Our previous tip of the month talked about what the packaging markings mean.
This month, here are some tips to help you select the right packaging for transporting your product.
?To determine the right type of packaging for your product, you should refer to:
- the UN code of your product
- the regulations for the modes of transport you have chosen (road, air, sea, etc.).
For example, in the ADR Volume I, Chapter 3.2 "Dangerous Goods List"
?This will give you the "packing instruction" to determine what type of packaging to use: type and maximum capacity (or maximum net mass) depending on the packing group.
Pay attention to any "Special packaging provisions".
For example, in the ADR Volume II, paragraph 184.108.40.206 "Packing instructions concerning the use of packagings"
? Please note, for the transport of liquids in PE packaging, you must check the UN code to see if your packaged liquid product is assimilated to a standard liquid (see below).
For example, in the ADR Volume I, Chapter 220.127.116.11.6 "Assimilation List"
? Choose an approved packaging of the right type and capacity determined using the above process.
? Always compare the Material Safety Data Sheet (MSDS) of the product and the UN rating of the packaging selected.
ADR (road) / RID (rail) / ADN (inland waterways) / IMO-IMDG (maritime) / IATA-ICAO (air)
The marking on the packaging corresponds to:
If the standard liquid to which you have assimilated your product is not listed in this table, you cannot use this packaging.
? The packagings are not interchangeable: You must use packaging rated for liquids for liquids and packaging rated for solids for solids. Some packagings have a double rating for solids/liquids.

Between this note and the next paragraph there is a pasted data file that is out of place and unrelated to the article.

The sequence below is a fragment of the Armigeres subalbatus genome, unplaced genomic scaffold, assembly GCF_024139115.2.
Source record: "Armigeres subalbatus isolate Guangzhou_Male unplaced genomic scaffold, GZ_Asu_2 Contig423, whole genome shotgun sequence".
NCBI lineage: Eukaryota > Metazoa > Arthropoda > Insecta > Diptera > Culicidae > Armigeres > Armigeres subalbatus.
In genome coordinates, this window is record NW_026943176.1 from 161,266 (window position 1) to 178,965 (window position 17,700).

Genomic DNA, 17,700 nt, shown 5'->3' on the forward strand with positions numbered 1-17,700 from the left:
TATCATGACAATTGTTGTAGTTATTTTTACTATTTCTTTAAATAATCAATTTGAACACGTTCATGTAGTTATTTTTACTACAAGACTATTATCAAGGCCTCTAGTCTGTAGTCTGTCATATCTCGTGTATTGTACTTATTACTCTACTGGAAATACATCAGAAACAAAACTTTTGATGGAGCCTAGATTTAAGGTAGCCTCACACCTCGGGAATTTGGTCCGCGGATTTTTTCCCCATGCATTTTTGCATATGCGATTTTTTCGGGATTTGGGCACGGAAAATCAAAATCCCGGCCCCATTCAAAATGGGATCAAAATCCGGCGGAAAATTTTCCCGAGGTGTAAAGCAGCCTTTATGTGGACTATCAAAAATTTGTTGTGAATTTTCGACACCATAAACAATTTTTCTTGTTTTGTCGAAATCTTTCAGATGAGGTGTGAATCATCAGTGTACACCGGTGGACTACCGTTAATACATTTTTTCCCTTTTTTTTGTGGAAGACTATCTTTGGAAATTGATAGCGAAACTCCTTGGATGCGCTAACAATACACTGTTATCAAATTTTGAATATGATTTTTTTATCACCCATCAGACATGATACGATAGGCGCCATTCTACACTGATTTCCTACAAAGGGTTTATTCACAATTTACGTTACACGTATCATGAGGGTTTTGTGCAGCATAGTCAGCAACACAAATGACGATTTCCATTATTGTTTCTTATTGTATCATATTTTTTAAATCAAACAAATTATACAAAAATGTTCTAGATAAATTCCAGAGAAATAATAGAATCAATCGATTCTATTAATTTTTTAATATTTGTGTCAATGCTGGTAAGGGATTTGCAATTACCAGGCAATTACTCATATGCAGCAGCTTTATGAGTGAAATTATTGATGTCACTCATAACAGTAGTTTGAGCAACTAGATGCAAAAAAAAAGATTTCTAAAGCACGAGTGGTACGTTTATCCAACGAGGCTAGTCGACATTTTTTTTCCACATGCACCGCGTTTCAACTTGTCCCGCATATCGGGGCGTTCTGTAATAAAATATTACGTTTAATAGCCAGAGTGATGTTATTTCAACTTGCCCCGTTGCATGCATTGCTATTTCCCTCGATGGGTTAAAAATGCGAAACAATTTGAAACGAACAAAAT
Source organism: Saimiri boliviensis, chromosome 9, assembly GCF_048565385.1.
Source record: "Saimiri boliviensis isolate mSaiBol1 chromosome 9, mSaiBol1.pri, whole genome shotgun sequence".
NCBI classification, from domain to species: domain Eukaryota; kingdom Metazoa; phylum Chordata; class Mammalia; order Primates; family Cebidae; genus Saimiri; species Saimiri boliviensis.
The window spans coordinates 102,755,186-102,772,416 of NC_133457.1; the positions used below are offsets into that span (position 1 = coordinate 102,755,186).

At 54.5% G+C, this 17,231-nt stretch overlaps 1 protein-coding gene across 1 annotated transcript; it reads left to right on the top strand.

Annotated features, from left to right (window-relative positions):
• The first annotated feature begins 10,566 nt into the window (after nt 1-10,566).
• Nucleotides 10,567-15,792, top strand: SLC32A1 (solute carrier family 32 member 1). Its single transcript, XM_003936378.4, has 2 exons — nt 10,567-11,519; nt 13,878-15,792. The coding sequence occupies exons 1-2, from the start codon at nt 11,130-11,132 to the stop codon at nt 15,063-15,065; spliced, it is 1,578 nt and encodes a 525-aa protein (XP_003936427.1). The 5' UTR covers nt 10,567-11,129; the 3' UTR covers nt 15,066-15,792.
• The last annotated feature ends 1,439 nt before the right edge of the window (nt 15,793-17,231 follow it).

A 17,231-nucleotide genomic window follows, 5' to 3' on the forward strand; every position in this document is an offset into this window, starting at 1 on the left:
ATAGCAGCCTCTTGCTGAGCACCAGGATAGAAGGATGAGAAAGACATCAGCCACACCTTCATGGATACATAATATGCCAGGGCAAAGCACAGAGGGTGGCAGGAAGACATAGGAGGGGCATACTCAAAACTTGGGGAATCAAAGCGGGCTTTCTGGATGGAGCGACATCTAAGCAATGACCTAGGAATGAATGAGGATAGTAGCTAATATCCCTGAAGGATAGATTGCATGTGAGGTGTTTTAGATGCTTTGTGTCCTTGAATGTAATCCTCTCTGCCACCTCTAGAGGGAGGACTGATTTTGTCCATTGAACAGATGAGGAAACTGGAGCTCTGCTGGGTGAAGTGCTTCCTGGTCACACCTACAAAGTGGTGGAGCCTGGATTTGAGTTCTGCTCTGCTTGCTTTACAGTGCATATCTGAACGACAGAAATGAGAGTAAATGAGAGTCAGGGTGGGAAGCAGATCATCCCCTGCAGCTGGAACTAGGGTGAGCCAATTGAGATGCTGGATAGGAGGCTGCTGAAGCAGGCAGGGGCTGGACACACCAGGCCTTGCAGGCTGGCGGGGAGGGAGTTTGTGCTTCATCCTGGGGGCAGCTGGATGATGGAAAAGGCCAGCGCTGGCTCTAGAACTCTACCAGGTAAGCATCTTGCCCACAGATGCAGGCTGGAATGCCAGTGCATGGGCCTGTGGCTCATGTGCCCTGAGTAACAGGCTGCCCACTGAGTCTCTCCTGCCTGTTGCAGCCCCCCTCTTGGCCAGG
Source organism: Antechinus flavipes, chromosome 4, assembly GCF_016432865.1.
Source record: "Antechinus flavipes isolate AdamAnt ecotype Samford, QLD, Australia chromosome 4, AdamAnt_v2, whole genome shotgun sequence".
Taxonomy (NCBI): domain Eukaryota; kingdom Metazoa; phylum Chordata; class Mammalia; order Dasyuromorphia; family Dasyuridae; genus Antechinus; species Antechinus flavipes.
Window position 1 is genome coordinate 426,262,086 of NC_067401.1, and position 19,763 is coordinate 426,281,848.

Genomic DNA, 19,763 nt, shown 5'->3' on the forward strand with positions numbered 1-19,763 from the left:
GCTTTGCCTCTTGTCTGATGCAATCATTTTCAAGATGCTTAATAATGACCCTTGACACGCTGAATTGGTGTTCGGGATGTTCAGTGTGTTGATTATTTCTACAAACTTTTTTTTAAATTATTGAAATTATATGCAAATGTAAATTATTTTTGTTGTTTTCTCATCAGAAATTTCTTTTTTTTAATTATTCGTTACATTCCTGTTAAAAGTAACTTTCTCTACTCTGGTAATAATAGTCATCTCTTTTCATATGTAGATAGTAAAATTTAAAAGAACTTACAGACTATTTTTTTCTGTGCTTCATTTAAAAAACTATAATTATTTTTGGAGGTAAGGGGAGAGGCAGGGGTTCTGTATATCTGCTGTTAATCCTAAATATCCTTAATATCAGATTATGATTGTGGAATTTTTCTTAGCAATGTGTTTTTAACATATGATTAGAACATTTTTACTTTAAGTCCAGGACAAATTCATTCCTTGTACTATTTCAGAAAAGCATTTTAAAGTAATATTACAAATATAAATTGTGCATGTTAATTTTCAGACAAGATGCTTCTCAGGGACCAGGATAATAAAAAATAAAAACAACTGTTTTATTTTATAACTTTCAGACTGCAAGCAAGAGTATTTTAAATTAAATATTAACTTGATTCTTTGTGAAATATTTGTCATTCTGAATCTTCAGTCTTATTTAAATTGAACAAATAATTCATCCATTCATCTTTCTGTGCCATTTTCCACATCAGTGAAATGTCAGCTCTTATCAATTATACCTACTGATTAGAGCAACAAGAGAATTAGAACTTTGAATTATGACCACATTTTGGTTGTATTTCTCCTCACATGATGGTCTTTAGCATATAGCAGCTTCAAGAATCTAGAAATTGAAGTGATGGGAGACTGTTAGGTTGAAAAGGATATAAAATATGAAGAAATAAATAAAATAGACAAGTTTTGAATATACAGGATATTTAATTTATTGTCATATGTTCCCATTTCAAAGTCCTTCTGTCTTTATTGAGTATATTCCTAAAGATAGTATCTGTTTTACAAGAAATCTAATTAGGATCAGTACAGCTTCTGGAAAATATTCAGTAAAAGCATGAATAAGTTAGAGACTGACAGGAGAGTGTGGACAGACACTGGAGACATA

Note: for the transport of Class 3 flammable viscous liquids, there is a specific RID-ADR "light gauge" regulation on light gauge metal packaging (tinplate).
? UN ratings cover a specific packaging + type of closure. This means you need to comply with the packaging + type of closure indicated in the rating.
? It is important to note that the packagings have been designed for "normal" filling and have been tested under specific test conditions. It is difficult to predict what happens if, for example, a 1000-litre IBC is filled with just 600 litres of product. In this case your liability is incurred. This is made clear in the ADR:
? One trap to avoid, for liquids, is to think in mass rather than specific gravity and package a smaller amount of product because its specific gravity would be higher than the UN rating for the pail. This can't happen. It is absolutely forbidden to exceed the maximum allowable specific gravity indicated in the rating.
? It is prohibited to transport "hazard group I" hazardous liquids in IBCs.
? The sender (the one who orders the transport) is solely liable under the law.
? For road transport (ADR), the rules are set out in the European Agreement concerning the International Carriage of Dangerous Goods by Road of UNECE (United Nations Economic Commission for Europe).
? For rail transport (RID), the rules are set out in the Convention concerning International Carriage by Rail (COTIF) - Appendix C - Regulations concerning the International Carriage of Dangerous Goods by Rail (RID)
? For inland waterway transport (ADN), the rules are set out in the European Agreement concerning the International Carriage of Dangerous Goods by Inland Waterways of UNECE
? For maritime transport (IMO-IMDG), the rules are set out in the International Maritime Dangerous Goods Code of the IMO (International Maritime Organization)
? For air transport (IATA-ICAO) the rules are set out in the Dangerous Goods Regulations of the IATA (International Air Transport Association) and the ICAO (International Civil Aviation Organization)
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